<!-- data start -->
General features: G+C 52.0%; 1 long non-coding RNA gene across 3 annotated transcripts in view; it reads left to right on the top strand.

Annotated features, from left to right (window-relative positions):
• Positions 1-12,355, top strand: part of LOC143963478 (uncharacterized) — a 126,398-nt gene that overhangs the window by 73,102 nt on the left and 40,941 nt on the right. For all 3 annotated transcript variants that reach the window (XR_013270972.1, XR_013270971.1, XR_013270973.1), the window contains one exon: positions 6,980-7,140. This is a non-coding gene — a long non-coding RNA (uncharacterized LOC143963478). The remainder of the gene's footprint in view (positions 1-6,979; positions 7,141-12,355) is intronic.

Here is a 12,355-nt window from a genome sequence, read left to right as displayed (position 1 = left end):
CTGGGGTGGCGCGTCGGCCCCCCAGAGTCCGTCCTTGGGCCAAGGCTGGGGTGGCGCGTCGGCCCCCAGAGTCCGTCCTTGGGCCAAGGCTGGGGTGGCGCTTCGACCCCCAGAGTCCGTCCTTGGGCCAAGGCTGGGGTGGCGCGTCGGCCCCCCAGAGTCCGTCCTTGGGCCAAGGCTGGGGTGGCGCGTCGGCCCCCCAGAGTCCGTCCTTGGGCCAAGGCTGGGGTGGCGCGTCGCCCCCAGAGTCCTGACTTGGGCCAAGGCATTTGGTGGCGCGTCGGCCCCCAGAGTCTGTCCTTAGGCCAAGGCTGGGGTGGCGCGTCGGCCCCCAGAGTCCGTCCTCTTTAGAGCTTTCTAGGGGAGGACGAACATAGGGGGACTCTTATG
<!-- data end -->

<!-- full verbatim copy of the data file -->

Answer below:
General features: G+C 52.0%; 1 long non-coding RNA gene across 3 annotated transcripts in view; it reads left to right on the top strand.

Annotated features, from left to right (window-relative positions):
• Positions 1-12,355, top strand: part of LOC143963478 (uncharacterized) — a 126,398-nt gene that overhangs the window by 73,102 nt on the left and 40,941 nt on the right. For all 3 annotated transcript variants that reach the window (XR_013270972.1, XR_013270971.1, XR_013270973.1), the window contains one exon: positions 6,980-7,140. This is a non-coding gene — a long non-coding RNA (uncharacterized LOC143963478). The remainder of the gene's footprint in view (positions 1-6,979; positions 7,141-12,355) is intronic.

Here is a 12,355-nt window from a genome sequence, read left to right as displayed (position 1 = left end):
CTGGGGTGGCGCGTCGGCCCCCCAGAGTCCGTCCTTGGGCCAAGGCTGGGGTGGCGCGTCGGCCCCCAGAGTCCGTCCTTGGGCCAAGGCTGGGGTGGCGCTTCGACCCCCAGAGTCCGTCCTTGGGCCAAGGCTGGGGTGGCGCGTCGGCCCCCCAGAGTCCGTCCTTGGGCCAAGGCTGGGGTGGCGCGTCGGCCCCCCAGAGTCCGTCCTTGGGCCAAGGCTGGGGTGGCGCGTCGCCCCCAGAGTCCTGACTTGGGCCAAGGCATTTGGTGGCGCGTCGGCCCCCAGAGTCTGTCCTTAGGCCAAGGCTGGGGTGGCGCGTCGGCCCCCAGAGTCCGTCCTCTTTAGAGCTTTCTAGGGGAGGACGAACATAGGGGGACTCTTATG